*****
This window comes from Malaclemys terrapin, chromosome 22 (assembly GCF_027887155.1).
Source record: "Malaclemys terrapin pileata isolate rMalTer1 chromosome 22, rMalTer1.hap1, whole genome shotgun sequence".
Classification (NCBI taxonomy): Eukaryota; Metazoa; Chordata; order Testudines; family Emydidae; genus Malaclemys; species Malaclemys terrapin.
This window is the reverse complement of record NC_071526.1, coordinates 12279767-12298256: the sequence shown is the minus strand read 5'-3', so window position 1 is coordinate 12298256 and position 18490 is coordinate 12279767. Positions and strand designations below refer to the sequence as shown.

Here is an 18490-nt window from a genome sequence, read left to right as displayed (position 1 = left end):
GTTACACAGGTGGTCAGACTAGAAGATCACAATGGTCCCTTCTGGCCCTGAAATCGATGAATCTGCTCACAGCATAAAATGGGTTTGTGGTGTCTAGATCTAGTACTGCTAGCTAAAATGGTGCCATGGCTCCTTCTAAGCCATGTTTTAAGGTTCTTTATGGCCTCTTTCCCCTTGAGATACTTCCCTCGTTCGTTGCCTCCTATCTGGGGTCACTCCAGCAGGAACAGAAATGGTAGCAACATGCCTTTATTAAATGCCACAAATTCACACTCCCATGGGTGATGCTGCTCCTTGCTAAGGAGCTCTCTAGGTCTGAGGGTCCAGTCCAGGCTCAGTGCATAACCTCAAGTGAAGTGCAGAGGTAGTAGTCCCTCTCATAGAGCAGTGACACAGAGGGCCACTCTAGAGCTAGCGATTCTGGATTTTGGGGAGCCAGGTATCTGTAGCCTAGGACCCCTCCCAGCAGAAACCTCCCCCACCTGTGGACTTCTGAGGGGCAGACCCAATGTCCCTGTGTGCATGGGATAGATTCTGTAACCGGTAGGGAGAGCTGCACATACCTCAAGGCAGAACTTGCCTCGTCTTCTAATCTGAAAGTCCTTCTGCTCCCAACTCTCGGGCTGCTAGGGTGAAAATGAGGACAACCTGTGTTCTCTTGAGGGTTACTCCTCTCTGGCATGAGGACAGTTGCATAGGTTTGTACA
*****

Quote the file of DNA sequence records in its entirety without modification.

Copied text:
This window comes from Malaclemys terrapin, chromosome 22 (assembly GCF_027887155.1).
Source record: "Malaclemys terrapin pileata isolate rMalTer1 chromosome 22, rMalTer1.hap1, whole genome shotgun sequence".
Classification (NCBI taxonomy): Eukaryota; Metazoa; Chordata; order Testudines; family Emydidae; genus Malaclemys; species Malaclemys terrapin.
This window is the reverse complement of record NC_071526.1, coordinates 12279767-12298256: the sequence shown is the minus strand read 5'-3', so window position 1 is coordinate 12298256 and position 18490 is coordinate 12279767. Positions and strand designations below refer to the sequence as shown.

Here is an 18490-nt window from a genome sequence, read left to right as displayed (position 1 = left end):
GTTACACAGGTGGTCAGACTAGAAGATCACAATGGTCCCTTCTGGCCCTGAAATCGATGAATCTGCTCACAGCATAAAATGGGTTTGTGGTGTCTAGATCTAGTACTGCTAGCTAAAATGGTGCCATGGCTCCTTCTAAGCCATGTTTTAAGGTTCTTTATGGCCTCTTTCCCCTTGAGATACTTCCCTCGTTCGTTGCCTCCTATCTGGGGTCACTCCAGCAGGAACAGAAATGGTAGCAACATGCCTTTATTAAATGCCACAAATTCACACTCCCATGGGTGATGCTGCTCCTTGCTAAGGAGCTCTCTAGGTCTGAGGGTCCAGTCCAGGCTCAGTGCATAACCTCAAGTGAAGTGCAGAGGTAGTAGTCCCTCTCATAGAGCAGTGACACAGAGGGCCACTCTAGAGCTAGCGATTCTGGATTTTGGGGAGCCAGGTATCTGTAGCCTAGGACCCCTCCCAGCAGAAACCTCCCCCACCTGTGGACTTCTGAGGGGCAGACCCAATGTCCCTGTGTGCATGGGATAGATTCTGTAACCGGTAGGGAGAGCTGCACATACCTCAAGGCAGAACTTGCCTCGTCTTCTAATCTGAAAGTCCTTCTGCTCCCAACTCTCGGGCTGCTAGGGTGAAAATGAGGACAACCTGTGTTCTCTTGAGGGTTACTCCTCTCTGGCATGAGGACAGTTGCATAGGTTTGTACA